Piece of My Heart

So, as I said in my last entry, we finished watching Thirteen Reason Why. Do not read any more because here there be spoilers. I am trying to learn WordPress, since the blog has been moved here from Livejournal; and I don’t know how to hide text behind a cut here the way I could there. So I am going to try to make this paragraph as long as possible so when it cross-posts over to Facebook no spoilers will appear so anyone who hasn’t watched, or finished watching, won’t see something they shouldn’t. I will say I  greatly enjoyed the show, just as I am enjoying reading the book, which I hope to finish reading today.

The show was excellent, I thought, and a lot of that had to do with the superb young cast. Every one of the young actors was superb in their roles, pitch perfect and perfectly cast. As I mentioned in a previous entry, the editing was seamless as the show switched across time-lines; past to present and back again. There were some glaring, to me, plot-holes, and I was incredibly disappointed with the ending–having not finished the book, which had no sequels, I am assuming it was deliberately left the way it was to make a second season possible, and in some ways, it was incredibly clever: you can see how those threads for season two were planted; should there be a season two, it was clear that it will focus on the legal ramifications of Hannah’s tapes and her revelations. I also thought it handled some pretty big issues for teenagers sensitively and with honesty. I can also see why some people think it conveys the wrong message to suicidal teens, but I disagree with that thesis: which maintains that suicidal teens will see how Hannah’s suicide was effect in making everyone who were mean to her feel bad and guilty, and/or how effective suicide as revenge is. People can take that reading from it, I suppose, but I that wasn’t my takeaway. For me, it was more about we don’t realize or understand how the things we do or say can effect other people, nor do we ever really know what someone else is going through. I don’t think Hannah’s suicide was intended, ultimately, to make people feel guilty or bad, although I can see how her actions can be interpreted that way. When she killed herself, to me, she was at the end of her rope, dead inside, nothing to live for anymore; she couldn’t imagine going on anymore knowing there was nothing she could do about what happened to her. I can understand that; (full disclosure: I’ve been suicidal myself, but that’s a topic for another time) she simply didn’t think she had the strength, or the base of support, she needed to go on living after what happened to her, and knowing that there would be no justice; this was her way of trying to make sure that the truth came out, not only about what happened to her but what happened to Jessica, and to Jeff. I cannot imagine how horrific it would be to spend those weeks having both witnessed a rape and knowing the truth about how a classmate died in the same night.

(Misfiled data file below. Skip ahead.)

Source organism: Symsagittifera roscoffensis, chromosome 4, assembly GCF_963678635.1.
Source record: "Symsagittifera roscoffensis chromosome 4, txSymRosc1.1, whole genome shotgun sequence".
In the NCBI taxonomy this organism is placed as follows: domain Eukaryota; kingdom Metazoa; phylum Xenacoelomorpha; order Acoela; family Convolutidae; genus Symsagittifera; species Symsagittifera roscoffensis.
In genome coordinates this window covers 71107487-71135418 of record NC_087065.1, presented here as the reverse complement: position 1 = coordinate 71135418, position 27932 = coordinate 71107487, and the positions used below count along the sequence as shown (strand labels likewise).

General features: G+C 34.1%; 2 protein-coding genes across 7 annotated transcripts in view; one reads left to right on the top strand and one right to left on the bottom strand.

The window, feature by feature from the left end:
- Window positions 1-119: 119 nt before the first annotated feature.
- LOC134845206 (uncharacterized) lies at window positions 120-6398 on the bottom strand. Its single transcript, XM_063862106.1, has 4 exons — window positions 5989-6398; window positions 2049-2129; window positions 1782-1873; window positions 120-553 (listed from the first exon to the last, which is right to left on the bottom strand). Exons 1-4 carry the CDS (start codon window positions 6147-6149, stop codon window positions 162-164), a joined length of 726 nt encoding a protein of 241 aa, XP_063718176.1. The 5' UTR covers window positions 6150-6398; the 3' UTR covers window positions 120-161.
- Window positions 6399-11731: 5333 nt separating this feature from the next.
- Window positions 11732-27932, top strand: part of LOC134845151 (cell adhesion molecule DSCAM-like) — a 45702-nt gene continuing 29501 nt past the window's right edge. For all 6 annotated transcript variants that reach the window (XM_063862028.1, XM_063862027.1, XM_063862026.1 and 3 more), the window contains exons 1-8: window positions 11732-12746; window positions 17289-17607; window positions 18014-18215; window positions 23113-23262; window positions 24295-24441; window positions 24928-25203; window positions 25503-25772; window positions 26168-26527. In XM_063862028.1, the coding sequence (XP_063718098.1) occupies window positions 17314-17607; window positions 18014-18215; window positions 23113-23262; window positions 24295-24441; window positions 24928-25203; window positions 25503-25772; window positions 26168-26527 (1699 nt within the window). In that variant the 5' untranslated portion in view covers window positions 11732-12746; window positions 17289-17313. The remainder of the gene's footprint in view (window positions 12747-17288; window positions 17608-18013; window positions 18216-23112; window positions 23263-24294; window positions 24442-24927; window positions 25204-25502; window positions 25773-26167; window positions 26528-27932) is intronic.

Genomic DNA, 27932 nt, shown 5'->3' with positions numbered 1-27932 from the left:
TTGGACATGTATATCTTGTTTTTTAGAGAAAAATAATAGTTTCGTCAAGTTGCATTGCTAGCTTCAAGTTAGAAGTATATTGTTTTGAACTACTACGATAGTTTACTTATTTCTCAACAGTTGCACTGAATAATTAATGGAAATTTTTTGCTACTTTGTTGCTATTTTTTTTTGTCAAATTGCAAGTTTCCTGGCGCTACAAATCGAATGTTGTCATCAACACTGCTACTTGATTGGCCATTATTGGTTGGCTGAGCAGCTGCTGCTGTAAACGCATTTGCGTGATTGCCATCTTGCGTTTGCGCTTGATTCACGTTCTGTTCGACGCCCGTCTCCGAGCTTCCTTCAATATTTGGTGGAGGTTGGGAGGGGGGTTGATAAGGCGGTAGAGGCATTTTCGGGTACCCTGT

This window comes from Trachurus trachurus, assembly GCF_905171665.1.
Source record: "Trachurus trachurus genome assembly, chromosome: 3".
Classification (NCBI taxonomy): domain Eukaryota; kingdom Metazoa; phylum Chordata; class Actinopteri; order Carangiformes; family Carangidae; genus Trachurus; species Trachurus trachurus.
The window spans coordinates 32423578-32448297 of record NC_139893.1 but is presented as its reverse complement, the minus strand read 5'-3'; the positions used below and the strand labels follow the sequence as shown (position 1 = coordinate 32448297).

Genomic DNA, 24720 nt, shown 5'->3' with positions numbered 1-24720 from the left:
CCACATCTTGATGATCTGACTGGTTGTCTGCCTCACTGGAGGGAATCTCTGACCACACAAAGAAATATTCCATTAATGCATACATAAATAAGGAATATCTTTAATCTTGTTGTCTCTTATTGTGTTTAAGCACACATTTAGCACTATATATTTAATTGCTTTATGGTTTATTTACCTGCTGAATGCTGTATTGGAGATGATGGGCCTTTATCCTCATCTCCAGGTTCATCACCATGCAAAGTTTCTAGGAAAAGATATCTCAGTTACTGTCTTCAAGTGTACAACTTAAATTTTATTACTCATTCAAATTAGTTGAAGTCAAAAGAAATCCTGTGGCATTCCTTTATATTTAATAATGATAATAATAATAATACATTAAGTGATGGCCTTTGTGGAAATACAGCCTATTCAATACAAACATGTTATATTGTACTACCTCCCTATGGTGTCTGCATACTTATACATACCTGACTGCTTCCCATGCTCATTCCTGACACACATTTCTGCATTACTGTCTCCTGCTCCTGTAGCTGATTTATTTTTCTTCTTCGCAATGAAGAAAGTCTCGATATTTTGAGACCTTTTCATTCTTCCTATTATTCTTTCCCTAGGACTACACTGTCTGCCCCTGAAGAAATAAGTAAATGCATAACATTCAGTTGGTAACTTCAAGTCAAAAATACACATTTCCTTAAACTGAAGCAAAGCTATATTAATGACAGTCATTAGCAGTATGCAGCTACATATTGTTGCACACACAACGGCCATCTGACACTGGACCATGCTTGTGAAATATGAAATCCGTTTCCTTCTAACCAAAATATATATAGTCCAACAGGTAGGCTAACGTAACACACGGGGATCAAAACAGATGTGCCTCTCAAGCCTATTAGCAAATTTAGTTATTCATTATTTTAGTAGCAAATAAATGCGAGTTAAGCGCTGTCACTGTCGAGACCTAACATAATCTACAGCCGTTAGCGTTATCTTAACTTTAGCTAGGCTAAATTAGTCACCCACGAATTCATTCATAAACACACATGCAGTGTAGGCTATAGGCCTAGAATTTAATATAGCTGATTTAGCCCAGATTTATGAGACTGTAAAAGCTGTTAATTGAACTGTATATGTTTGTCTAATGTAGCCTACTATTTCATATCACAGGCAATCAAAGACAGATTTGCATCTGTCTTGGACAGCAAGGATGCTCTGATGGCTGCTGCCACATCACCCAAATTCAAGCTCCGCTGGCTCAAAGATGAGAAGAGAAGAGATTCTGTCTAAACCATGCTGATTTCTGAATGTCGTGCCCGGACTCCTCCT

And that wasn’t the end of the horrors for Hannah: impossibly, things got worse.

The character of the rapist was perhaps the most chilling depiction of sociopathy I’ve ever seen in a teen movie/show. And as the show ended with the truth starting to come out….yes, I can see how season two will go.

The irony that all of the kids, knowing all of the reasons why Hannah killed herself, continued to be blind to the psychological damage done to one of the thirteen–damage they continued to do in their self-absorption–and how that may end up, was also incredibly chilling.

I also liked the diversity in the casting, and that there were gay characters who weren’t  victims for being gay; no one cared about their sexuality–well, except for the self-loathing lesbian/bisexual girl; which I wish would have been explored a little more.


I will definitely watch a second season, if there is one. But I hope this teen noir soap doesn’t also go down the twisted, complicated, and confusing path that Pretty Little Liars took; Paul and I finally stopped watching because the liars were so stupid we’d started rooting for A.

And now, to my easy chair with the book.



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